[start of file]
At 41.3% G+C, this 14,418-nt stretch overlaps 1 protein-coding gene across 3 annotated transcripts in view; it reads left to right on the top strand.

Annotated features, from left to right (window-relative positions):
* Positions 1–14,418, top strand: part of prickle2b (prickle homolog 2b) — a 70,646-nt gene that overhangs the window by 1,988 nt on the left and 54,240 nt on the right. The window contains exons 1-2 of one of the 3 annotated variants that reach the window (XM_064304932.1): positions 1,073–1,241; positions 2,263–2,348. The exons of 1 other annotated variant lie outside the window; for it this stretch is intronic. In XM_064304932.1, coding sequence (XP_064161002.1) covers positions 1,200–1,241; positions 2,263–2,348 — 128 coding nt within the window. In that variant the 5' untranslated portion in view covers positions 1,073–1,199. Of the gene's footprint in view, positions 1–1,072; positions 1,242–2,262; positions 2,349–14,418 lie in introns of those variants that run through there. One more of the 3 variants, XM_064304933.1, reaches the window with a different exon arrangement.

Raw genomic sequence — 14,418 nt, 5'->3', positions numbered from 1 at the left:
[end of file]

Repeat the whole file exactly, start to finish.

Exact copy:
At 41.3% G+C, this 14,418-nt stretch overlaps 1 protein-coding gene across 3 annotated transcripts in view; it reads left to right on the top strand.

Annotated features, from left to right (window-relative positions):
* Positions 1–14,418, top strand: part of prickle2b (prickle homolog 2b) — a 70,646-nt gene that overhangs the window by 1,988 nt on the left and 54,240 nt on the right. The window contains exons 1-2 of one of the 3 annotated variants that reach the window (XM_064304932.1): positions 1,073–1,241; positions 2,263–2,348. The exons of 1 other annotated variant lie outside the window; for it this stretch is intronic. In XM_064304932.1, coding sequence (XP_064161002.1) covers positions 1,200–1,241; positions 2,263–2,348 — 128 coding nt within the window. In that variant the 5' untranslated portion in view covers positions 1,073–1,199. Of the gene's footprint in view, positions 1–1,072; positions 1,242–2,262; positions 2,349–14,418 lie in introns of those variants that run through there. One more of the 3 variants, XM_064304933.1, reaches the window with a different exon arrangement.

Raw genomic sequence — 14,418 nt, 5'->3', positions numbered from 1 at the left: